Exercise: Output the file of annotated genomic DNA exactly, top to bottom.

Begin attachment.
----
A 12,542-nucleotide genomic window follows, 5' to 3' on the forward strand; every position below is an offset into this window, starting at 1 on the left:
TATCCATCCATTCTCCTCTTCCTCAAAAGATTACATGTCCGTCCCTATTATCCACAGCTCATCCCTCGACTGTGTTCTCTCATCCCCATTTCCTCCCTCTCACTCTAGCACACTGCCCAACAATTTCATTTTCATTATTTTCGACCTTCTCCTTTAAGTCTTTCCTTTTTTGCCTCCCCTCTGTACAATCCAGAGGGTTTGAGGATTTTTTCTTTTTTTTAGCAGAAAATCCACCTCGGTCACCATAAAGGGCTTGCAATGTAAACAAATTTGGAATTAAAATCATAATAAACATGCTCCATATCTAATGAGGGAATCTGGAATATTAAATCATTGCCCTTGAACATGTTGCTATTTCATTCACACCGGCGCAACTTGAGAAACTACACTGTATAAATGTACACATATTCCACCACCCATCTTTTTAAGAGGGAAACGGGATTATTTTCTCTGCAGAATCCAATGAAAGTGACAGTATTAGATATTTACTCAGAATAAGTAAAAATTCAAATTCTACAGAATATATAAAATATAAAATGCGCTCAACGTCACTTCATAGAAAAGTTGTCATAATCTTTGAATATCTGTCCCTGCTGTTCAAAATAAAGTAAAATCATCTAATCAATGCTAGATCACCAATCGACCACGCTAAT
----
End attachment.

A 12,542-nucleotide genomic window follows, 5' to 3' on the forward strand; every position below is an offset into this window, starting at 1 on the left:
TATCCATCCATTCTCCTCTTCCTCAAAAGATTACATGTCCGTCCCTATTATCCACAGCTCATCCCTCGACTGTGTTCTCTCATCCCCATTTCCTCCCTCTCACTCTAGCACACTGCCCAACAATTTCATTTTCATTATTTTCGACCTTCTCCTTTAAGTCTTTCCTTTTTTGCCTCCCCTCTGTACAATCCAGAGGGTTTGAGGATTTTTTCTTTTTTTTAGCAGAAAATCCACCTCGGTCACCATAAAGGGCTTGCAATGTAAACAAATTTGGAATTAAAATCATAATAAACATGCTCCATATCTAATGAGGGAATCTGGAATATTAAATCATTGCCCTTGAACATGTTGCTATTTCATTCACACCGGCGCAACTTGAGAAACTACACTGTATAAATGTACACATATTCCACCACCCATCTTTTTAAGAGGGAAACGGGATTATTTTCTCTGCAGAATCCAATGAAAGTGACAGTATTAGATATTTACTCAGAATAAGTAAAAATTCAAATTCTACAGAATATATAAAATATAAAATGCGCTCAACGTCACTTCATAGAAAAGTTGTCATAATCTTTGAATATCTGTCCCTGCTGTTCAAAATAAAGTAAAATCATCTAATCAATGCTAGATCACCAATCGACCACGCTAAT